CP: While the client places their trust in the experience of their hired designers, certainly they often have strong opinions about specific visual elements or ideas — how do you effectively remove this subjective influence from the evaluation process?
BW: Deftly. Sitting in front of a CEO — or board — and telling them why your solution is right sometimes feels like you are giving the closing statements in a courtroom trial, albeit in a friendly manner. You have to be acutely aware of the clients situation, the competitive landscape, some “futurecasting” and, frankly, presence and engagement. It’s very much about literal storytelling, with a beginning, an arc, and a d�nouement — so that your audience can come to no other conclusion than the one you are trying to reach with them. That being said, I’ve experienced my share of plot twists and alternative endings.
CP: Were there specific reproduction or contextual issues that guided the formal solutions?
BW: Yes. There were the usual multi-media considerations (does it look good in print, on the web, at television resolution (all things we test for) but this project had the additional issue of very small scale reproduction in chip manufacturing, where a rapid silk-screening process is used. This latter consideration certainly guided the typographic craft of many of our solutions. The other main driver was shelf presence. If you go into any retailer and take a look at the shelf where memory cards are sold, you will notice a chaotic mess which subjugates brands and — even worse — prevents customers from quickly identifying what they need. We believed that a reasonably sized, more streamlined SanDisk logo, the presence of SanDisk red, and comprehensive color-coding and typographic system would help overcome both of these unfortunate realities.
CP: Any difficult obstacles to overcome either in the design or management of the project?
BW: The packaging was probably the hardest nut to crack. We had just come off a hugely successful redesign of the Adobe CS packaging and initially tried to apply some of the metaphor-based thinking that went into solving that. But we quickly realized that a systemic, and frankly, more obvious approach to the design was going to be more helpful to SanDisk’s customers, and SanDisk itself. We have a very powerful project management team at MetaDesign, and to their credit the project was handled smoothly, with any obstacles being identified far enough in advance to be dealt with appropriately. Another issue we frequently have to deal with is foreign languages. A system designed in English may present issues in other roman languages, like German, or non-roman languages, like Mandarin. We have to be cognizant of all the languages so that the system can accommodate localization without the system falling apart.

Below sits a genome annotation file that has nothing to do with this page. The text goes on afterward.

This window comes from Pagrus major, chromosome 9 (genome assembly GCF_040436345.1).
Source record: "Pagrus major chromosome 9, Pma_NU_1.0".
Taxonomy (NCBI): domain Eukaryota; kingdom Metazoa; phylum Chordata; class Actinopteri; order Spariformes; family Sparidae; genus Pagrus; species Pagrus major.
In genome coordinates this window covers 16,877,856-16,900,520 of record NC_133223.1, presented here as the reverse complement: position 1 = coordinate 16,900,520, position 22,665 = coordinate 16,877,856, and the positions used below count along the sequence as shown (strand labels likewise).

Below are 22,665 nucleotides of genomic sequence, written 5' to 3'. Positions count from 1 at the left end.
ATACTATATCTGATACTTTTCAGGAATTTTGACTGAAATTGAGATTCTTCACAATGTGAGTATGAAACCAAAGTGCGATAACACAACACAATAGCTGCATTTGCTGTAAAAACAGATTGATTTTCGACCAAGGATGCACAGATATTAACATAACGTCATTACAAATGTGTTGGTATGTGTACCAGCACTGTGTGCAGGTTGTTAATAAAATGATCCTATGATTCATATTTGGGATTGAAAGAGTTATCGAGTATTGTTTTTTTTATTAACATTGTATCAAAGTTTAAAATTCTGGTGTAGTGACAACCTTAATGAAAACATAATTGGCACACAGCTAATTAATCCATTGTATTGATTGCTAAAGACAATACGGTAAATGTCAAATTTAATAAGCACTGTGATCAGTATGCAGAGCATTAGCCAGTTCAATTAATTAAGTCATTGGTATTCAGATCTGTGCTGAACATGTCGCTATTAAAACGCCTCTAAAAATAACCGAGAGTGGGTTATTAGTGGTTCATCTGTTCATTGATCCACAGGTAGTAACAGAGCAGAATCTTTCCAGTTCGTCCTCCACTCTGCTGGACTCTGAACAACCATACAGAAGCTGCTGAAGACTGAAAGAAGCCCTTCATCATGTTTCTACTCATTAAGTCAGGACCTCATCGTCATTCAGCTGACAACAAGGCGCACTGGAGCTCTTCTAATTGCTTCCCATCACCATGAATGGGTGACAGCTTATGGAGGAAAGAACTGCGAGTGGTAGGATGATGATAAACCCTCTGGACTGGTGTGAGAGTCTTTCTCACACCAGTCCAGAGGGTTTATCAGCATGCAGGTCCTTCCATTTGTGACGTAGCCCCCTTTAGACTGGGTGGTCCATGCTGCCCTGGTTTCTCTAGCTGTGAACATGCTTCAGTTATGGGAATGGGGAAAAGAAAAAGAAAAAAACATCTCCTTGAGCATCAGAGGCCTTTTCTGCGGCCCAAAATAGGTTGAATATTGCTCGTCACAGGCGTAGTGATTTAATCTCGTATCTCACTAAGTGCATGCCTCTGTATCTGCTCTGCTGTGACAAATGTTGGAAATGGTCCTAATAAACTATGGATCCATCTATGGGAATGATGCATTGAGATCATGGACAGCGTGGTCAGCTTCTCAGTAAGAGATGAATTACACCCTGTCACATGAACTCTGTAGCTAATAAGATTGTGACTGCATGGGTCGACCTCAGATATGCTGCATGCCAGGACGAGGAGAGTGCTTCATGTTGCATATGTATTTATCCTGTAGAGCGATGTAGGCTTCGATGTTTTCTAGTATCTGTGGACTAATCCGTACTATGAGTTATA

CP: How were the solutions evaluated?
BW: For the most part, the solutions were evaluated internally in collaboration with SanDisk’s leadership. I personally presented the identity options to Dr. Eli Harari, SanDisk’s CEO, and we discussed the benefits of each solution. In the end, he made the decision about which one he felt best represented the future direction of his company, and he agreed with us that moving the needle too far might diminish the existing equity of the brand he and his team had worked so hard to build over the years. We also didn’t want to confuse SanDisk’s loyal audience.
I am a strong believer in NOT subjectively testing logotypes or identity systems. Typical research techniques such as focus groups, IDIs (in-depth interviews), intercepts and web surveys, yield very little actionable information. All that market research can tell us is what the most number of people don’t mind the most, and that seems like a huge compromise to make when you are trying to tell the world something very important and very personal about why people should care about your company.
The only testing we generally recommend in identity projects is cultural testing: does a style, color, symbol or word have a particularly negative meaning in a particular culture. If it does, then we weigh that into our refinements and decision making process. In the case of SanDisk, there were no issues.
CP: Compared to the previous logo, how is this redesign better?
BW: Formally, it looks more professional, sophisticated and trustworthy. The typeface we created added gravitas that the existing logotype lacked. We tested it for legibility and presence against the logotypes of SanDisk’s major competitors and it staked it’s territory very well. It retains the character of the previous logotype, and pays homage to the old “flash” mark by shaping the dot in the “I” as a parallelogram. Probably the biggest difference between the previous and new logotypes is simply that the stroke width of the characters is now more uniform. The previous version suffered from too great a difference between the thicks and the thins in letterforms.
Systemically, it is simpler and more legible. This allows it to be used as a solid figurehead for a more complex information system that has to communicate to customers — at a glance — what format of memory they are buying, how much memory is in the card, and what the most common uses are for that type of memory. For the latter, we designed a highly recognizable icon system that accompanied each of SanDisk’s multiple SKUs.
In marketing collateral and advertising, the new mark has far more presence and legibility without expanding the footprint of the original logotype/mark.
CP: What process do you employ to test legibility and presence of the logotype against the competitors?
BW: We put them all up on a wall and look at them. There is a formula we use: you take the cap height of the work and multiply it by 200. That gives you the maximum distance from which the logotype is generally legible to people with average eyesight. For example, the maximum viewing distance for a 72 pt cap height logotype (or any typography) is 200 x 72 pt = or about 16.5 ft. So, from that distance you can evaluate legibility and presence when all logotypes are matched to cap height.
CP: Were there any valuable lessons you walked away from this project with?
BW: I can say without doubt that one of the tenets that I strongly believe in was reinforced by this project, even if it wasn’t new to me. That is, “good design is not about what you put in, it’s about what you leave out.”
It’s also important to filter previous learning because not everything you know will be applicable to everything in the future. You have to determine what is right for a given situation, and be open to new possibilities. As the futurists used to proclaim, “all things flow…”
CP: Thanks so much for sharing these insights with us.